Stapedectomy is an elective microsurgical procedure that replaces the stapes bone with a prosthesis (artificial bone) to counteract calcium deposits in the ear associated with otosclerosis.
Surgery is performed under general or local anesthesia and can be done through the ear canal. The ear drum is raised and the middle ear opened, revealing the calcium deposit, which is then broken up with a laser. The remains of the vaporized stapes bone are removed and the bone is replaced. A tiny sample of tissue from behind the ear lobe is grafted to promote healing, and the incisions are closed.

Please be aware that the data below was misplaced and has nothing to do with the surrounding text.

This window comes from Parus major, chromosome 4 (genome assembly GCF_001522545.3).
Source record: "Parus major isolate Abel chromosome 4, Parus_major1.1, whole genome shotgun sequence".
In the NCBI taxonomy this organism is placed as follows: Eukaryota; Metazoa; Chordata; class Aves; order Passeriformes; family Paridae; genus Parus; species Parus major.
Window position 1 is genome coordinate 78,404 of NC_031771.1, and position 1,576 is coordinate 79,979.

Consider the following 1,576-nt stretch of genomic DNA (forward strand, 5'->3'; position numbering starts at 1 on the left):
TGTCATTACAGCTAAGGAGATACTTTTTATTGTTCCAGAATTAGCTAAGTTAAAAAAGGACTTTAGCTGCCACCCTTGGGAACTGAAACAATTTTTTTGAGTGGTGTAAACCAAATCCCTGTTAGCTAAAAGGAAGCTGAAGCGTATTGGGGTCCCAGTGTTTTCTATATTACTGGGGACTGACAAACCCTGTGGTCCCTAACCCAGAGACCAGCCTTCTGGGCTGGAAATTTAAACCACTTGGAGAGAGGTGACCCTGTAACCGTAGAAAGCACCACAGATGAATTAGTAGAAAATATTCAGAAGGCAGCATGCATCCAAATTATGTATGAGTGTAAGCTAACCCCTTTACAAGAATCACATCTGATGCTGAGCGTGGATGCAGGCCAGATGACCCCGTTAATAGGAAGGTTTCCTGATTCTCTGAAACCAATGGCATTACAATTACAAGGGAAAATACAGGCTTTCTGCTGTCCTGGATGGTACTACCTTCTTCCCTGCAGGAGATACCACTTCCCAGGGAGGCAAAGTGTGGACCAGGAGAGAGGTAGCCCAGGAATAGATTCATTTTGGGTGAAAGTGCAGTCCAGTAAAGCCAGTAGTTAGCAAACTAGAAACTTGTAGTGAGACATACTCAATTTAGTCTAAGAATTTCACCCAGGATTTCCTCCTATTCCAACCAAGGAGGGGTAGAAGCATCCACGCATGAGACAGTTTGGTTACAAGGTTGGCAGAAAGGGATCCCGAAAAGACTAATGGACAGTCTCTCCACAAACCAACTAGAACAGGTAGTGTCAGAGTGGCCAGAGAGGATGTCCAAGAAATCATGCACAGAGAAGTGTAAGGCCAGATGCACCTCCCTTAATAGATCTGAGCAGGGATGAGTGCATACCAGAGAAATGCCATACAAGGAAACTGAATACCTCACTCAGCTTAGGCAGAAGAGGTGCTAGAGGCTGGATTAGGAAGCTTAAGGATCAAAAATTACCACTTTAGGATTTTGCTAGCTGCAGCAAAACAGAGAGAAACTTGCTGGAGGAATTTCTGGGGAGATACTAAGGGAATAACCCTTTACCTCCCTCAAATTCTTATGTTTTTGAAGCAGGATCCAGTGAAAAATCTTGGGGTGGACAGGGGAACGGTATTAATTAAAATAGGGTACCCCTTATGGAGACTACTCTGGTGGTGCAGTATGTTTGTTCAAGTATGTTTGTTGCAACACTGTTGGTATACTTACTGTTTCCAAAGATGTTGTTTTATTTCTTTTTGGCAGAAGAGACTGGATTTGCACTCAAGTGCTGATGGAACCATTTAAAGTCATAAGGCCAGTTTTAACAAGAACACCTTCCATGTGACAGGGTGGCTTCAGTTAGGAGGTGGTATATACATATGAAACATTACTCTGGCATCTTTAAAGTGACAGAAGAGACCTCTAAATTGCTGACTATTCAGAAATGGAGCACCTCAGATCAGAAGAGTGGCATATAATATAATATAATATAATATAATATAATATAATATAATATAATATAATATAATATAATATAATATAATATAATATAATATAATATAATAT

Complications are rare and depend on the patient’s anatomy. These may include temporary loss of taste on one side of the tongue, dizziness, tinnitus (ringing in the ears) and, rarely, facial nerve paralysis or partial or total hearing loss requiring the use of additional surgery or a hearing aid.